Experiment with a Simple Business

jpg image of the spreadsheet

This spreadsheet can be downloaded and used on your own computer. It is designed so that you can change the values written in red. There is a version for Excel and also one for Macintosh Numbers.

In a world where water can be exported from Fiji and sold for a higher price than some wines it is clear that what something is worth depends on what people are willing to pay for it. That being the case, it is difficult to create a simple case in which there is a naturally occuring minimum wage. However, in this scenario there exists a community on the edge of a forest preserved in wilderness condition and open to nut collectors who pay a small license fee. They are permitted to collect nuts from a kind of tree that produces a vegetable food even more nearly perfect than sesame seeds for human nutrition. Accept for the monotony, a human can survive on about six nuts per day. This scenario assumes that any nut collector can collect, on average, eight nuts per day. So to work for hire an individual would not be wise to accept less than an eight nut per day salary. Since other parts of the domain in which the forest is found do not produce these nuts, they are more valuable in trade than they are in local consumption. A trading post manages the packing and the hand-off of surplus nuts to traders. amd they receive fish hooks, ax heads, and various other things that they cannot get locally. The individual who manages the trading post hires nut collectors and pays them in nuts, which are a de facto unit of currency. The workers in turn can buy trade goods from their employer at cost. People in other occupations, e.g., fishermen, sell their products for nuts, which can be used to pay for fish hooks, for labor used to repair their boats, etc.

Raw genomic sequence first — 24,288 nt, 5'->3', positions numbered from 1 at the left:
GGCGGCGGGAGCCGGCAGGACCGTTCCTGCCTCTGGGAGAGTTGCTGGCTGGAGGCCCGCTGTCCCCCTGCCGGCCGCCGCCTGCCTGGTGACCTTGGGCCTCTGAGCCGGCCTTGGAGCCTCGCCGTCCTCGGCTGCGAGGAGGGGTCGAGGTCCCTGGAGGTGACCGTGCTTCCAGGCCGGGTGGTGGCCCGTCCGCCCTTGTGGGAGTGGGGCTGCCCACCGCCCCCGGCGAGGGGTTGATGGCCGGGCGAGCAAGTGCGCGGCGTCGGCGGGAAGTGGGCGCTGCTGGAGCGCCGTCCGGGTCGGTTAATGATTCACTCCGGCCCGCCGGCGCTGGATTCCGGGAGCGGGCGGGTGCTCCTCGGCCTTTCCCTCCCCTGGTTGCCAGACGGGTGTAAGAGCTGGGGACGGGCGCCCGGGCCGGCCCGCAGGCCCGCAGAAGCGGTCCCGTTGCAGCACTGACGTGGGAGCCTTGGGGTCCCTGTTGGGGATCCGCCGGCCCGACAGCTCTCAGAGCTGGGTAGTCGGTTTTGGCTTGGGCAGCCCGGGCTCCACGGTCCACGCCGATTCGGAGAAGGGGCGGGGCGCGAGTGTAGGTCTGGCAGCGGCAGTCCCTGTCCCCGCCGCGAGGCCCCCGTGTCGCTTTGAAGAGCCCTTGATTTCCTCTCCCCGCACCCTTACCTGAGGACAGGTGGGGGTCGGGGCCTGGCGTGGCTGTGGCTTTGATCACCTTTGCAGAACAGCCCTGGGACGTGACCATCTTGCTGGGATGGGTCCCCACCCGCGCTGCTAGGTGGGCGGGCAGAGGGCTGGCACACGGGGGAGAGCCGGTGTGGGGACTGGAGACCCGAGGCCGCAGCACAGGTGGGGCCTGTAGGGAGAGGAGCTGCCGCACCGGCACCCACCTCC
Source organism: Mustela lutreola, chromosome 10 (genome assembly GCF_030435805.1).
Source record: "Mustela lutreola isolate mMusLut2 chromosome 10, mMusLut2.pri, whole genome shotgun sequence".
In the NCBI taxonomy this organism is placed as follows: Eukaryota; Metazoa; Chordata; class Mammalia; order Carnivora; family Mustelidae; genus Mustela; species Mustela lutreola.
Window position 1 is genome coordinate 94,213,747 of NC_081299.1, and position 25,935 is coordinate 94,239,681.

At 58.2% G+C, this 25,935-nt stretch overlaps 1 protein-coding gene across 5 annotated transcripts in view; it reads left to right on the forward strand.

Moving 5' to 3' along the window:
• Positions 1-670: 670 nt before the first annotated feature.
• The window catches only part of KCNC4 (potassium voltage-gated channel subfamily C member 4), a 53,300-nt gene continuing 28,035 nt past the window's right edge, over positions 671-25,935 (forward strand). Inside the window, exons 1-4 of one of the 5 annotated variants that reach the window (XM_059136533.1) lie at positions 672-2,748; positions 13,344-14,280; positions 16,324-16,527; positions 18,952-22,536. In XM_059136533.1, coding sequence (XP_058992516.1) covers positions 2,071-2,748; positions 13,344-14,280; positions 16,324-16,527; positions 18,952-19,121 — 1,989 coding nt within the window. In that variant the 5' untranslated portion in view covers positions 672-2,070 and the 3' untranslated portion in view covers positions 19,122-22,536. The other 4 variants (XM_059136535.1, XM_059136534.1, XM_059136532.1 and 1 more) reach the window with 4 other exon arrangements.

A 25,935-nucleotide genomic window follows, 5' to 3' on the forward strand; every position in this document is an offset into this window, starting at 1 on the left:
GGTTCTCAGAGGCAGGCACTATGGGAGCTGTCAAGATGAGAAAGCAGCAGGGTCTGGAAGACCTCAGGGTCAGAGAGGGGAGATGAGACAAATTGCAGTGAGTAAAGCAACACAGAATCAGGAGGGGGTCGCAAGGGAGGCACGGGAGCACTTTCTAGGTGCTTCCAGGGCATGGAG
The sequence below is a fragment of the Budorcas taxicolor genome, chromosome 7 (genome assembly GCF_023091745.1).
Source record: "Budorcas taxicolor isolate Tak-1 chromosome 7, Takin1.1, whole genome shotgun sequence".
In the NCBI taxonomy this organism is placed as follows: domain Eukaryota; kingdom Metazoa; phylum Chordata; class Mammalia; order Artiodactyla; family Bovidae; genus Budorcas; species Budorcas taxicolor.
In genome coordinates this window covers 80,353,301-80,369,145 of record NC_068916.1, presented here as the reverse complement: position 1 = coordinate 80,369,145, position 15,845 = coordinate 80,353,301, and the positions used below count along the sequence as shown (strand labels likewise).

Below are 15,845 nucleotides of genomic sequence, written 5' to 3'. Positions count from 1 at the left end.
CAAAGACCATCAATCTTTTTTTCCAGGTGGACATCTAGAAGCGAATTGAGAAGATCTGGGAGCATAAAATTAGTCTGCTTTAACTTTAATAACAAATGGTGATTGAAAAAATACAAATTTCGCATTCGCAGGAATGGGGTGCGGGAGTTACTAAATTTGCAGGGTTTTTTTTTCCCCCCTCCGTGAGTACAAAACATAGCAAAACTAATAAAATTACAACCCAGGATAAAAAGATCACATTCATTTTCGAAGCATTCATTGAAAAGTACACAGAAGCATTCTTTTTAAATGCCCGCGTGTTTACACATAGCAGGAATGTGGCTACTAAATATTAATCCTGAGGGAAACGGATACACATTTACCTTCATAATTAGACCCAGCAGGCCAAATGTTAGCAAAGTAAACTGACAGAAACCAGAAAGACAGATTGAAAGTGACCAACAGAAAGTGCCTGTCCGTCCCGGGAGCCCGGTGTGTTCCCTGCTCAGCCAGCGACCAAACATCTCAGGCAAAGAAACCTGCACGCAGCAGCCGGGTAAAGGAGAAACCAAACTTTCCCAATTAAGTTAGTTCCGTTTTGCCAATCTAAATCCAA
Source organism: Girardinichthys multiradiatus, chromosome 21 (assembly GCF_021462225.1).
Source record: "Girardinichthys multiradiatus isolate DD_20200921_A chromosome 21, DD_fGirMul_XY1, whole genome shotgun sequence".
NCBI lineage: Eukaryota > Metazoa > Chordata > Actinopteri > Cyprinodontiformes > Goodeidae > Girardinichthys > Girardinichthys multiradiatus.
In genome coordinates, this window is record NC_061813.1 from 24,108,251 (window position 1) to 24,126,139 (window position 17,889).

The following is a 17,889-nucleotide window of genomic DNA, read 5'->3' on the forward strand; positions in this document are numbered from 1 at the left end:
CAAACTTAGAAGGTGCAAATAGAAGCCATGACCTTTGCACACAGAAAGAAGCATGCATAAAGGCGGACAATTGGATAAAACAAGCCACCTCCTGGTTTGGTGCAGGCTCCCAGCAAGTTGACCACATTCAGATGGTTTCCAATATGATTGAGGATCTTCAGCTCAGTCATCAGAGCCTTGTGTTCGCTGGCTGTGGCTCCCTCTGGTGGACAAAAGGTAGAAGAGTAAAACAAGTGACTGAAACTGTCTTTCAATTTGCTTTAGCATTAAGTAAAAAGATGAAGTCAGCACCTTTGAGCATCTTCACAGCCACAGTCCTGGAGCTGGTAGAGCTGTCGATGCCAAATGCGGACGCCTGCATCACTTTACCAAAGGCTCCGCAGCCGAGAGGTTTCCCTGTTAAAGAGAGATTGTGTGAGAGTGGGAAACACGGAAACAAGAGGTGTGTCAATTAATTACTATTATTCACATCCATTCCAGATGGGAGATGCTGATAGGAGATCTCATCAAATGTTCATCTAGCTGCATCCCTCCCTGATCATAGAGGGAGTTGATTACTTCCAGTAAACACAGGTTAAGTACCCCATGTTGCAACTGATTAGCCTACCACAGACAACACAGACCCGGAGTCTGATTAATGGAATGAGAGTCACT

The trading post owners determine how many of the villagers will be given work as nut collectors and other workes in the post. If they hire too many they may get so many nuts that they cannot trade them all before they lose their value as food. The workers can collect more of fewer nuts per day depending on how well the nut trees are producing and how well the collectors are working. Packing and related costs are constant since nut husk fibers are used to weave simple containers for transportation. The owners keep back a certain amount of their gross income since the trading post needs a new thatched roof every few years, and there are some other small upkeep expenses. They have to pay a forest management fee that undergoes inflation at such a small rate that it is barely noticed from year to year. Small expenditures are also needed for communications, coffee and snacks for visiting traders, etc. These expenses are pretty constant from year to year. The government can tax them at any rate that it wants.

I have set the initial conditions, exhibited above, to indicate trading post owners who imprudently keep their workers at a bare subsistence level. As a result, next year they will have three fewer workers. Everybody in the community will know why they quit, got sick and infirm, or died. Next year it may be difficult to find three more people willing to work for the trading post.

The attrition rate I've set, the minimum standard of living, the amount the government takes in taxes, the amount the owners hold back for their own use and spend and/or save, the number of nuts that workers can collect each day, and perhaps other factors (e.g., a fire in the trading post that destroys half of a year's crop) can all change for reasons that onlookers might never expect. No attempt has been made to include war, theft, the trading post owners taking up gambling, etc. Nevertheless, those interested in experimenting can try things like computing the number of workers lost to attrition, and plugging the number of workers remaining to see what might happen the next year if other conditions were not to change. What would happen in a worker-owned trading post wherein the management is paid exactly the same as the janitor?

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